Rhondda MP Chris Bryant has been caught up in a row with two of Britain's biggest high street names - over a speech meant to clarify Labour's policy on foreign workers.
Mr Bryant, who's the party's spokesman on immigration, has been accused of changing his speech, by dropping criticism of how Tesco and Next recruit from overseas.
Our Political Editor Adrian Masters reports.
Bryant appeared to tone down his speech on the impact of foreign labour on the UK labour market, omitting some of the extracts reportedly leaked to the Sunday Telegraph.
Key passages seemed to be taken out of the speech, and made it clear that he did not label either of the companies "unscrupulous".
He did however criticise Next for using a recruitment agency that has an entirely Polish website, and he said both companies need to look at why they take on significant numbers of workers from overseas.
In a blog, Tesco has said it "absolutely refutes" accusations that it hired foreign workers to save money on pay, saying:
– Tesco statement
We absolutely refute any suggestion that we moved colleagues from Harlow to Dagenham to give them a “pay cut” and reduce the wage bill.
The Dagenham site is a multi-million pound development – it doesn’t make sense to invest that sum of money in order to reduce a wage bill.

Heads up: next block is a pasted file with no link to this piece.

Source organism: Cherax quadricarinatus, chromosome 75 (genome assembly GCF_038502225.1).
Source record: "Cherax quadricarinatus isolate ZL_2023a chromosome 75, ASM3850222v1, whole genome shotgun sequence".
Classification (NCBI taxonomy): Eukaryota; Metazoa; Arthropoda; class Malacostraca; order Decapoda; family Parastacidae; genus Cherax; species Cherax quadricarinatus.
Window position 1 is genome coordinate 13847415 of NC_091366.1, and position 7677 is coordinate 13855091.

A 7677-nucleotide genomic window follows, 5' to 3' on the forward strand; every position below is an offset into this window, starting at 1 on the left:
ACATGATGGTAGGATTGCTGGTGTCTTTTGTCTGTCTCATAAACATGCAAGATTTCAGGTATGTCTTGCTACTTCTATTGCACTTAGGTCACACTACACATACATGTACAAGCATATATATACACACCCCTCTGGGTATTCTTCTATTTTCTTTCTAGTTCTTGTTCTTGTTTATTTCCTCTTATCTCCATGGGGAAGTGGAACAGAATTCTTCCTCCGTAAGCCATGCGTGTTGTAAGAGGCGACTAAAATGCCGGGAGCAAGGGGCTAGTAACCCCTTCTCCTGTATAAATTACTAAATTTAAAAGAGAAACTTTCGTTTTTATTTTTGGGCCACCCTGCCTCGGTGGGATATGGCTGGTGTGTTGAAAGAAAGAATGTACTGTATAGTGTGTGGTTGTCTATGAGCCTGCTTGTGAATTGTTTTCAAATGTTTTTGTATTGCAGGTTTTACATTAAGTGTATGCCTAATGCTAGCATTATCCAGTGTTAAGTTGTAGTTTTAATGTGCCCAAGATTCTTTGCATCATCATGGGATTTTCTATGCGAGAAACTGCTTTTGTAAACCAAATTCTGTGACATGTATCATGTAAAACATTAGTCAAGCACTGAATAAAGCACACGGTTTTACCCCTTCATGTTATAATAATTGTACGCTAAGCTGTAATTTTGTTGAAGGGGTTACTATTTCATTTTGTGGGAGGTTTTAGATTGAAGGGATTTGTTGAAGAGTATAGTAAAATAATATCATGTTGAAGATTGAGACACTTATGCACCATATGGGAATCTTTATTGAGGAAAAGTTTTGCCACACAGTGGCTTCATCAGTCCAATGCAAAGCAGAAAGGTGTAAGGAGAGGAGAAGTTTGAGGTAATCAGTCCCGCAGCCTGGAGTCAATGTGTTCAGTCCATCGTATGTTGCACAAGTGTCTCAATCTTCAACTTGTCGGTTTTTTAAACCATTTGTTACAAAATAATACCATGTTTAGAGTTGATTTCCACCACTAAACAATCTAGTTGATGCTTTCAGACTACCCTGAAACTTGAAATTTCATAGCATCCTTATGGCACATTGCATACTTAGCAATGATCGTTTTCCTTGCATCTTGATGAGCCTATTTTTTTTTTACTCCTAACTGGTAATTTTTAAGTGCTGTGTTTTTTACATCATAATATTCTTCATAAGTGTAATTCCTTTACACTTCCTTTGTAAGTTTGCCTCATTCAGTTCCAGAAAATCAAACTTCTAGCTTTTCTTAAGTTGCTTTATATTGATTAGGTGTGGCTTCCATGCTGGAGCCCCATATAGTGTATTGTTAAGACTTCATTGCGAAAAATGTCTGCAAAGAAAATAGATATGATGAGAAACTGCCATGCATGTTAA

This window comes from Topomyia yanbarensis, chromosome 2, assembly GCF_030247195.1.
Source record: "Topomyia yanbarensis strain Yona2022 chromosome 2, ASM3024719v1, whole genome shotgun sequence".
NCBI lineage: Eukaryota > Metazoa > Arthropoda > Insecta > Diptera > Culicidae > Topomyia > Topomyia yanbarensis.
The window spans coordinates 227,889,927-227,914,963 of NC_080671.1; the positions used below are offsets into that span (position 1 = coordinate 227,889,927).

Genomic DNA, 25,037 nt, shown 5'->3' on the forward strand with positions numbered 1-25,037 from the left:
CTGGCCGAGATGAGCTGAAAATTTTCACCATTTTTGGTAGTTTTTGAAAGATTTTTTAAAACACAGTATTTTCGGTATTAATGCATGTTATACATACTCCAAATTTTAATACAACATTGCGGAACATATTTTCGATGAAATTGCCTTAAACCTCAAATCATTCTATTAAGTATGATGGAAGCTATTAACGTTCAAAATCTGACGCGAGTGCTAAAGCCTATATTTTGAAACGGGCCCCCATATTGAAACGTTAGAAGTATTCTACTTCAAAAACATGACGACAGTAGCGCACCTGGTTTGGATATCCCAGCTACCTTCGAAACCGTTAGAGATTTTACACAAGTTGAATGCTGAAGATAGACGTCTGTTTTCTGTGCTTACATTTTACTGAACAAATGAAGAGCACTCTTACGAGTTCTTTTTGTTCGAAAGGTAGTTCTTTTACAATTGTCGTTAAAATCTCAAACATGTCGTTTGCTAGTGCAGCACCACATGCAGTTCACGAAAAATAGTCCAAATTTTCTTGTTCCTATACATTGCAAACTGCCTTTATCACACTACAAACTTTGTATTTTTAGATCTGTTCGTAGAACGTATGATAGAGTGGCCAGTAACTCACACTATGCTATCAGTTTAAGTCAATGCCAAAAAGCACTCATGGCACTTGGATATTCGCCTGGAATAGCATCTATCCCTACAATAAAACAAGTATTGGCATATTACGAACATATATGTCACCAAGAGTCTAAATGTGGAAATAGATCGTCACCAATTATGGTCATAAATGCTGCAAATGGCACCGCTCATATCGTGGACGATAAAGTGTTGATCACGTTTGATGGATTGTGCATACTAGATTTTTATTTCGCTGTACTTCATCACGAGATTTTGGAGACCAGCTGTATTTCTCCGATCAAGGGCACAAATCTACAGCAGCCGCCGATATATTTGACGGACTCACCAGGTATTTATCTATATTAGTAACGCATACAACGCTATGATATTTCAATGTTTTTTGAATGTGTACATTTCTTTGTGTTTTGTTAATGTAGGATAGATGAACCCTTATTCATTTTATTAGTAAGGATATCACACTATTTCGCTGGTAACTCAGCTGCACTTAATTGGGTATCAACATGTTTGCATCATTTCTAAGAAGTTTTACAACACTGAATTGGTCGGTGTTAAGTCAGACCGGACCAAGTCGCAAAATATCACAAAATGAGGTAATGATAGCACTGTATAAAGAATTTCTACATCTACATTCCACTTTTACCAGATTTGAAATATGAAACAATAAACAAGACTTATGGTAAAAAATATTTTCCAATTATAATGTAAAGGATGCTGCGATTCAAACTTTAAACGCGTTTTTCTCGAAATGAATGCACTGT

It is also not true that “a large proportion” of the workers in Dagenham are non-British.
Whether employed directly by Tesco or through an agency, they are overwhelmingly from the local area.
But the most serious accusation is that we have employed foreign workers in Dagenham on cheaper wages over British workers.
This is simply untrue.
Tesco also released its recruitment policy for its new Essex distribution centre after relocating it from Harlow to Dagenham.
The charter promises to "do everything possible to secure as many positions possible for Colleagues at Harlow DC [distribution centre] to transfer to the Dagenham DC" and to "engage with the local people."
Next do not hire Polish workers to work around regulations and are "deeply disappointed" they have been accused of doing so by a leading Labour MP, a spokesman for the chain has said.
The spokesman added: "In fact, agency workers from Poland cost us exactly the same as local agency workers, and our existing employees.
"The only reason we seek the help of people from Poland is that we simply can't recruit enough local people to satisfy these spikes in demand for temporary work."
Responding to criticism from Labour's Chris Bryant, Immigration Minister Mark Harper defended the government's immigration minister said the government's "tough reforms" are having an impact "in all the right places."